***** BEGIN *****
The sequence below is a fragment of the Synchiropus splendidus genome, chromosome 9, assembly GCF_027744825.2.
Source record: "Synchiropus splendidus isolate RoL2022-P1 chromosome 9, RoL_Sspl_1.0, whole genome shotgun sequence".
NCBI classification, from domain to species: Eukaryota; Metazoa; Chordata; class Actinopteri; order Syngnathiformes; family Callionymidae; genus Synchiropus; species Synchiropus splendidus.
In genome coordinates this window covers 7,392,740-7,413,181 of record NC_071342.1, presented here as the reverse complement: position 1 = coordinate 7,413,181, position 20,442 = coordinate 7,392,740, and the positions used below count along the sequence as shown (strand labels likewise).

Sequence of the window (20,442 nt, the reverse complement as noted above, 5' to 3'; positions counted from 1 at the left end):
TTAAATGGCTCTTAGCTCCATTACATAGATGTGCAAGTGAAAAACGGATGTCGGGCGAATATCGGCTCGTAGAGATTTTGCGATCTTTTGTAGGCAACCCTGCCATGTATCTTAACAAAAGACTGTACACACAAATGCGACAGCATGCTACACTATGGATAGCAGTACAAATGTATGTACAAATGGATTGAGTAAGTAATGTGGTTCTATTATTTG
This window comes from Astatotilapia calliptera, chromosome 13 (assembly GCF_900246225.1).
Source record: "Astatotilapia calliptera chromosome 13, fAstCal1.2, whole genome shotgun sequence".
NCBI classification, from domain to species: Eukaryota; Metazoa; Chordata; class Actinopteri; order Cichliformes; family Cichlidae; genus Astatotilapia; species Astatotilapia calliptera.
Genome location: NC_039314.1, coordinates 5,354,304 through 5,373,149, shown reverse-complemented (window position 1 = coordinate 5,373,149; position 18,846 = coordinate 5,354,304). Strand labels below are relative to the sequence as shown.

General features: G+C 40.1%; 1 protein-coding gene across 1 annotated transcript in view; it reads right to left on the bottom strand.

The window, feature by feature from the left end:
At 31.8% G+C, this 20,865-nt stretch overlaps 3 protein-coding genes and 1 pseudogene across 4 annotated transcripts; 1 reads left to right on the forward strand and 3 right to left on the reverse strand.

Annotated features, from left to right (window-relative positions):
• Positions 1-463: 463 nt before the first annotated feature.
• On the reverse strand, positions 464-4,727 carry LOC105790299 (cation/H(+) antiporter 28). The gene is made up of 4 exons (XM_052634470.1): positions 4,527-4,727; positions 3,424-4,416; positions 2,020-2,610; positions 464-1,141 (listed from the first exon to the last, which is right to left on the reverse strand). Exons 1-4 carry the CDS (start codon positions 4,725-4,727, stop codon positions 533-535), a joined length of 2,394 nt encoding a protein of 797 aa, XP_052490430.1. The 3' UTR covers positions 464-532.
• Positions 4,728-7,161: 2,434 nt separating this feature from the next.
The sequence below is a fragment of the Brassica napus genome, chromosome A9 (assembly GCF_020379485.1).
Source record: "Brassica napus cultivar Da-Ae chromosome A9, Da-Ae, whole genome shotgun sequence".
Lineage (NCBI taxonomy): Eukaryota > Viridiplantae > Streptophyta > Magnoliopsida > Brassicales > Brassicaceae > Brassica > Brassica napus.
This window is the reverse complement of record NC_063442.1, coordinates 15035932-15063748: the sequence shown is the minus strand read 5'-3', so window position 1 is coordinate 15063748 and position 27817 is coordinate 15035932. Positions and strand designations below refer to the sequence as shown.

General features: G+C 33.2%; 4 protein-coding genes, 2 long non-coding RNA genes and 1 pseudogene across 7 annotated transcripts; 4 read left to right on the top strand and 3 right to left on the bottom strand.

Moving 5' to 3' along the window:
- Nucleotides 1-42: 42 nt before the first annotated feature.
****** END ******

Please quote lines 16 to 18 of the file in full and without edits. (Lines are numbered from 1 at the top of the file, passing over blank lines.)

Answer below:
• On the reverse strand, positions 464-4,727 carry LOC105790299 (cation/H(+) antiporter 28). The gene is made up of 4 exons (XM_052634470.1): positions 4,527-4,727; positions 3,424-4,416; positions 2,020-2,610; positions 464-1,141 (listed from the first exon to the last, which is right to left on the reverse strand). Exons 1-4 carry the CDS (start codon positions 4,725-4,727, stop codon positions 533-535), a joined length of 2,394 nt encoding a protein of 797 aa, XP_052490430.1. The 3' UTR covers positions 464-532.
• Positions 4,728-7,161: 2,434 nt separating this feature from the next.
The sequence below is a fragment of the Brassica napus genome, chromosome A9 (assembly GCF_020379485.1).